Surface plasmon-coupled emission for applications in biomedical diagnostics
Trnavsky, Michal (2009) Surface plasmon-coupled emission for applications in biomedical diagnostics. PhD thesis, Dublin City University.
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Surface plasmon-coupled emission (SPCE) is a phenomenon whereby the light emitted from a fluorescent molecule can couple into the surface plasmon of an adjacent metal layer
resulting in highly directional emission in the region of the surface plasmon resonance (SPR) angle. As well as the high directionality of emission, SPCE has the added advantage of surface selectivity in that the coupling depends on the distance from the surface. This effect can be exploited in bioassays whereby a fluorescing background from the sample can be suppressed.
This thesis reports, both theoretically and experimentally, the SPCE effect for a fluorophorespacersilver layer system. Both the angular dependence and the dependence of SPCE
emission intensity on fluorophore-metal separation were investigated. It is demonstrated that SPCE leads to lower total fluorescence signal than that obtained in the absence of a metal layer (e.g. when a supercritical angle fluorescence approach is adopted). The experimental results are in good agreement with the theoretical model and with recently published work. Despite the lower overall intensities achievable with SPCE, the advantages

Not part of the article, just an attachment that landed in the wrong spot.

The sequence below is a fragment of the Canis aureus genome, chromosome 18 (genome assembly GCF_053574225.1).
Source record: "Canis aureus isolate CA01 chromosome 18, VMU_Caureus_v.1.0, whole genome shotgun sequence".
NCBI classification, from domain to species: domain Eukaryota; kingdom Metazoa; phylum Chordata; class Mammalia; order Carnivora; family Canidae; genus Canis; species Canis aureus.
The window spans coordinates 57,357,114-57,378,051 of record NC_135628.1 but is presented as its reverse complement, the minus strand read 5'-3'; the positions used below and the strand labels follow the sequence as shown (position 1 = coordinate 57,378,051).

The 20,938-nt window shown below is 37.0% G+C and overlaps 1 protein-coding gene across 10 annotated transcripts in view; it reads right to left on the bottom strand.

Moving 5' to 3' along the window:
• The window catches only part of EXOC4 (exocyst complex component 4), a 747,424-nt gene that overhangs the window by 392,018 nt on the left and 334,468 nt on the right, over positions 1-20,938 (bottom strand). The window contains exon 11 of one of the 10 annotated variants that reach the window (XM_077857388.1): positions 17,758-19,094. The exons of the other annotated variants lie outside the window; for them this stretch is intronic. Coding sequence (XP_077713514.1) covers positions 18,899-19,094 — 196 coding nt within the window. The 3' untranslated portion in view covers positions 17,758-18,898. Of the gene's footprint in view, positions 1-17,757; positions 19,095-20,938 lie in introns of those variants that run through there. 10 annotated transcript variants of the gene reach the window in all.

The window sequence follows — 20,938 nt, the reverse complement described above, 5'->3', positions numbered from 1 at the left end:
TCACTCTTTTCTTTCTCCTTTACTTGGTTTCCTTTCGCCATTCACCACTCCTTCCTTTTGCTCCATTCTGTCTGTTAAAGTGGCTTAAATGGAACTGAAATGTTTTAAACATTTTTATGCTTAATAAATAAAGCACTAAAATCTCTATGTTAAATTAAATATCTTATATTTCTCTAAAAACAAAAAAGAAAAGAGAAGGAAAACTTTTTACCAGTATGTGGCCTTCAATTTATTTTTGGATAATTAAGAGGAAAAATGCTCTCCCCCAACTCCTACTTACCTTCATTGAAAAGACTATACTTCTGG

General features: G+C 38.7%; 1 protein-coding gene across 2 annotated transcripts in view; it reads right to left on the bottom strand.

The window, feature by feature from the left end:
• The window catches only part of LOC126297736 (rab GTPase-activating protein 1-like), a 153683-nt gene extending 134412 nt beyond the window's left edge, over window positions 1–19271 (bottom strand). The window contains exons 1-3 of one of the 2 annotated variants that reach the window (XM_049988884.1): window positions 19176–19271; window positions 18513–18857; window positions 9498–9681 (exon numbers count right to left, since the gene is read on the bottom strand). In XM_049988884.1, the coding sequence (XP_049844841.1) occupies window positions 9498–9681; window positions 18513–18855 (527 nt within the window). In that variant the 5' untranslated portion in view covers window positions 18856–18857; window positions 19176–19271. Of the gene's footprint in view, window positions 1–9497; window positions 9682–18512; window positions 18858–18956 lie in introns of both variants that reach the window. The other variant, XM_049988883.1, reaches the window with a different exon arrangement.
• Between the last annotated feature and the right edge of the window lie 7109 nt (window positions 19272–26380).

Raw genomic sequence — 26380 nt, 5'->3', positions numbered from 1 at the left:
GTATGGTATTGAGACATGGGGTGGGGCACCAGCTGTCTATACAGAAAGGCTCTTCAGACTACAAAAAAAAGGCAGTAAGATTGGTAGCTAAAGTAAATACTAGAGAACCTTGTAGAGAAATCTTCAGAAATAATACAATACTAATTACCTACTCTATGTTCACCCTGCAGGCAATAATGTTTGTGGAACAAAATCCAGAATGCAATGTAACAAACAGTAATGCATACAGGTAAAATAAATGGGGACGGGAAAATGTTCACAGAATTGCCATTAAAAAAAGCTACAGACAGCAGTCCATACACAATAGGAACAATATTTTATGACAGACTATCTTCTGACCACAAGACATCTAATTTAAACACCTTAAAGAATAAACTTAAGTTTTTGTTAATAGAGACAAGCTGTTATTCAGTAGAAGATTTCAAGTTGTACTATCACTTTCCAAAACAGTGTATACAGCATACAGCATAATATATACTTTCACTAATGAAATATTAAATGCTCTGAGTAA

of highly directional emission and surface selectivity make it a useful tool for development of high performance fluorescence-based biosensors.
The SPCE principles were exploited to achieve an enhanced optical bioassay using a novel, disposable parabolic biochip. This biochip is designed to capture the light generated near the interface with high efficiency. The plasmonic structure is integrated into the chip by
depositing a thin metal film on top of the recognition area and by carrying out appropriate surface modification. An optical reader was designed and validated by raytracing simulations and aspects of illumination and polarisation were broadly discussed. The use of various materials was assessed in terms of both their chemical stability and compatibility with the biochip design. The proof-of-concept has been demonstrated by performing a model human
Immunoglobulin G sandwich immunoassay and a limit of detection below 5ng/ml of the analyte was achieved. Real time antibody-antigen binding was also demonstrated.
This works shows the potential of SPCE to become a useful analytical technique which has a high degree of surface sensitivity and the inherent capability to reject background
luminescence. Among the additional advantages are compatibility with the electrochemiluminescence
(ECL) technique and multiwavelength discrimination.
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